Quick store clinics rise with cost of health care

MinuteClinic is among several companies jockeying for space in major retail outlets


MinuteClinic is closing its six locations at Target outlets in the Baltimore area next month, but opening seven in nearby CVS drugstores. The shift doesn't represent a retreat for the concept of basic-care clinics in retail stores. In fact, it signals the opposite - a jockeying for position as quick clinics enter a period of rapid expansion and increased competition.

"As we looked at the future, we believe strategically we will be able to grow quicker through CVS," said Michael Howe, MinuteClinic's chief executive.

Leases at the six local Targets and five Targets in Minnesota will expire May 31, he said, and MinuteClinic decided to move all those clinics into nearby CVS stores.

MinuteClinic opened in Target stores in the Baltimore area about a year and a half ago - its second market after its home base of Minneapolis-St. Paul., where Target Corp. also is headquartered. Target officials did not return phone calls. Since then, MinuteClinic has grown from about a dozen locations to 84, 46 of them in CVS stores.

At the same time, new - and well-financed - rivals have entered the quick-clinic business, negotiating deals with big-box retailers (including Wal-Mart), pharmacies (including Walgreen and Rite-Aid) and supermarkets.

From about 160 quick clinics nationally now, Howe predicts the number could grow to 500 to 800 by the end of the year.

Most follow the basic MinuteClinic model, which Howe describes as "at the intersection of two streets - retail and health care. It's health care, but we're service-oriented and consumer-centric."

The small leased spaces are staffed by nurse practitioners, who have masters-degree-level training and can write prescriptions.

The clinics do some immunizations and tests. Nurse practitioners also treat two dozen or so common ailments such as bladder and ear infections, pink eye, poison ivy, athlete's foot and cold sores. Prices for each service are posted.

At MinuteClinic, most visits cost $59 - less than a typical physician's office visit and much less than what is charged at a more comprehensive urgent-care center or hospital emergency room.

Patients can drop in without an appointment, including evenings and weekends.

Waits are usually short, and the patient can pick up a pager and do some shopping in the interim. And if they need prescriptions filled, they can do it right in the store (MinuteClinic studies show most do).

"They certainly seem to be increasing in popularity, because people like nurses and like convenience," said Jonathan Weiner, a professor at the Johns Hopkins Bloomberg School of Public Health.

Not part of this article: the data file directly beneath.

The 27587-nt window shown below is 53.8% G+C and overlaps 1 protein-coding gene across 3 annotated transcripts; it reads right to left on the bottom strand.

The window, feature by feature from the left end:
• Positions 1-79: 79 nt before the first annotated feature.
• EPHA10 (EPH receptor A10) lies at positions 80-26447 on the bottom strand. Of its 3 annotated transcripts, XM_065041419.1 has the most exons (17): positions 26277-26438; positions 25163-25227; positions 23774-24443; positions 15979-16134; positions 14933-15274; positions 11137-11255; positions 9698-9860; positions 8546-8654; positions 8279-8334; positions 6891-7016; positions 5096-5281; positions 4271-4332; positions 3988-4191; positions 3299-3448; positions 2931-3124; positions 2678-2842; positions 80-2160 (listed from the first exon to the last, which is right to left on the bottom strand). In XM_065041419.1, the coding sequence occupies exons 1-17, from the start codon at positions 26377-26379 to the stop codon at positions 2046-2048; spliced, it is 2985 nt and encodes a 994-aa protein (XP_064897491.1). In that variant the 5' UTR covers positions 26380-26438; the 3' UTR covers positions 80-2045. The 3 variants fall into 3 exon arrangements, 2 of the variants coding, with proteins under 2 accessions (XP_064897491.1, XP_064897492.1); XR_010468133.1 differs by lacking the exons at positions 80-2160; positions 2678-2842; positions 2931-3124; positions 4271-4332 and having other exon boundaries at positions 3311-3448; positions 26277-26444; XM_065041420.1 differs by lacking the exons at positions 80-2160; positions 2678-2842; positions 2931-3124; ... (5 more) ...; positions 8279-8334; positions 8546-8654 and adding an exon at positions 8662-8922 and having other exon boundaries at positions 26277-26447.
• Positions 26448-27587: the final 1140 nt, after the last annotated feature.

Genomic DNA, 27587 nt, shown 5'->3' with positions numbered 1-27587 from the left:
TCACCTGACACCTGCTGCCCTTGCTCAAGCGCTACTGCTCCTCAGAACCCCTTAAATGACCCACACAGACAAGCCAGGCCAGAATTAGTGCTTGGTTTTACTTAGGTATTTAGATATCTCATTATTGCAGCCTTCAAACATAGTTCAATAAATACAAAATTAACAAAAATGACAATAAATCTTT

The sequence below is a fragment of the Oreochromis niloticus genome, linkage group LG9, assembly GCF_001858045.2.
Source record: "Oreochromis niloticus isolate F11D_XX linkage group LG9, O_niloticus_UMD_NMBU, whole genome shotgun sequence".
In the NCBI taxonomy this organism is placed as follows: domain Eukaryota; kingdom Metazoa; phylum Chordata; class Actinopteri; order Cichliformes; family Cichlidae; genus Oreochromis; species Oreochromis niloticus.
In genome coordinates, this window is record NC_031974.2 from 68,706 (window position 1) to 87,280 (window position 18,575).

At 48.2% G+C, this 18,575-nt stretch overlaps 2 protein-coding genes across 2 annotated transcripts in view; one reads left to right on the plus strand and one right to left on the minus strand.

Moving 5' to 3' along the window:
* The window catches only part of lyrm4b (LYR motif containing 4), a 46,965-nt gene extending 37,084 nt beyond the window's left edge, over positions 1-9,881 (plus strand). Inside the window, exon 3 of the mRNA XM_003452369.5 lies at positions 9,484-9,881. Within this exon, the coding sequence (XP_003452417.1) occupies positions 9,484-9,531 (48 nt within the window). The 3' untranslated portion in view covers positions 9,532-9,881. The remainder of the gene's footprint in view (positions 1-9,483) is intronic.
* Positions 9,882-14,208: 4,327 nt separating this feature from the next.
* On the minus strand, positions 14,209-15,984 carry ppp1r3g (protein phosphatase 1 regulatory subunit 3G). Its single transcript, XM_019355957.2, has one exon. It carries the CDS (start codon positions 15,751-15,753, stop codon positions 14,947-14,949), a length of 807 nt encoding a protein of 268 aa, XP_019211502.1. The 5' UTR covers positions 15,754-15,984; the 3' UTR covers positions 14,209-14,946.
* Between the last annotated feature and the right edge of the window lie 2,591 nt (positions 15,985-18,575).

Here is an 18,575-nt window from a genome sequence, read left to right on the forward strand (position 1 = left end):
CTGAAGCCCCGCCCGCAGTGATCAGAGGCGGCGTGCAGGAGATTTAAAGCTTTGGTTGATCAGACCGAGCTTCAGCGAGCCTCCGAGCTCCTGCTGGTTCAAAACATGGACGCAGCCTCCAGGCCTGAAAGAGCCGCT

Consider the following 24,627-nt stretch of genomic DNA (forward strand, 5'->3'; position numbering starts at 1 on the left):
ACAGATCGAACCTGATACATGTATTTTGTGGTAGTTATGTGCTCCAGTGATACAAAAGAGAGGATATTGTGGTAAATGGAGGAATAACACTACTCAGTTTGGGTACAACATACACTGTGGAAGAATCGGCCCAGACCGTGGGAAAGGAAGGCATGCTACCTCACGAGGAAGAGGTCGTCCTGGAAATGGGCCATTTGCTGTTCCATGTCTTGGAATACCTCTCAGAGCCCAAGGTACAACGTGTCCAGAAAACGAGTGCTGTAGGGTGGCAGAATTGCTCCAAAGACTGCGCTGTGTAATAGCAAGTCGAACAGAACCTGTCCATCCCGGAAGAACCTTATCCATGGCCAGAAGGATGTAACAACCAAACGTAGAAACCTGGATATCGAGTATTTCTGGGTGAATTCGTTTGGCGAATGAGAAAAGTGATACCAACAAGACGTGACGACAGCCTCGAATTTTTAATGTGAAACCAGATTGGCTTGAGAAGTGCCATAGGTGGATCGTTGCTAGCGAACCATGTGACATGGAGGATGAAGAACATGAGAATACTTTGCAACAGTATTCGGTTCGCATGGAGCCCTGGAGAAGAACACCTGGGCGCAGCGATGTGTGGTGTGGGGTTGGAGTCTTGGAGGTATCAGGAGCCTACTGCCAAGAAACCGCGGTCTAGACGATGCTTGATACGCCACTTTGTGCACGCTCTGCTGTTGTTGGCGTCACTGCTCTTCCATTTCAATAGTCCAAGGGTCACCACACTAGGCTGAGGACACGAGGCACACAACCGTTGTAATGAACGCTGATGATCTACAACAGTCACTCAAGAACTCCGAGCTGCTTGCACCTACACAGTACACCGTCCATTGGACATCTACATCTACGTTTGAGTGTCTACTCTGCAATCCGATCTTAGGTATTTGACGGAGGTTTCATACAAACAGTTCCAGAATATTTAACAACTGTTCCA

The category doesn't yet have an agreed-upon name. Howe said he has heard the terms "convenience care" and "retail clinics," but prefers "the minute-clinic category."

Weiner, mindful of the somewhat derisive "doc-in-a-box" term applied to urgent care centers, suggested "they are more like a nurse in a cubbyhole."

With or without a name, the concept is rapidly gaining:

No. 1 retailer Wal-Mart Stores Inc. entered the fray last fall. It now leases space to five different clinic operators at 13 stores, none in this area, and plans to open 49 more this year, according to Kevin Gardner, a Wal-Mart spokesman.

Walgreen Co., the nation's largest pharmacy chain in revenue (CVS Corp. has more stores), this week announced plans to open 20 clinics in stores in the Kansas City and St. Louis markets this summer, and said a larger expansion will follow.

Take Care Health Systems, the company that will operate in 20 Walgreen stores, is already operating 16 clinics, including seven in Rite-Aid outlets in Portland, Ore. Last month, Pennsylvania-based Take Care announced it had completed a $77 million financing round to help fuel its planned expansion to 200 clinics over the next 12 months.

RediClinic also announced a deal with Walgreen this week, although the number and stores weren't specified. It currently operates in three Wal-Marts in Arkansas and Oklahoma, as well in several Texas supermarkets and a Manhattan pharmacy. In October, Revolution Health Group, an investment company headed by Stephen M. Case, founder of America Online, pumped an undisclosed amount of money into the company.

Web Golinkin, CEO of RediClinic parent InterFit, said his company plans 75 clinics within the next 12 months and 500 in the next three years.

Top 50 markets

Golinkin said he expected most clinic operators to concentrate on the top 50 markets, which would inevitably lead to head-to-head competition, and eventually to shakeout and consolidation.

"We think there is a need for this, yet it's not like Starbucks," Golinkin said. "It's health care and it needs to be done systematically."

Insurers are generally willing to pay for visits to quick clinics.

"We see them as being convenient alternatives for certain types of primary care," said Walt Cherniak, a spokesman for health insurer Aetna Inc., which includes MinuteClinic in its network.

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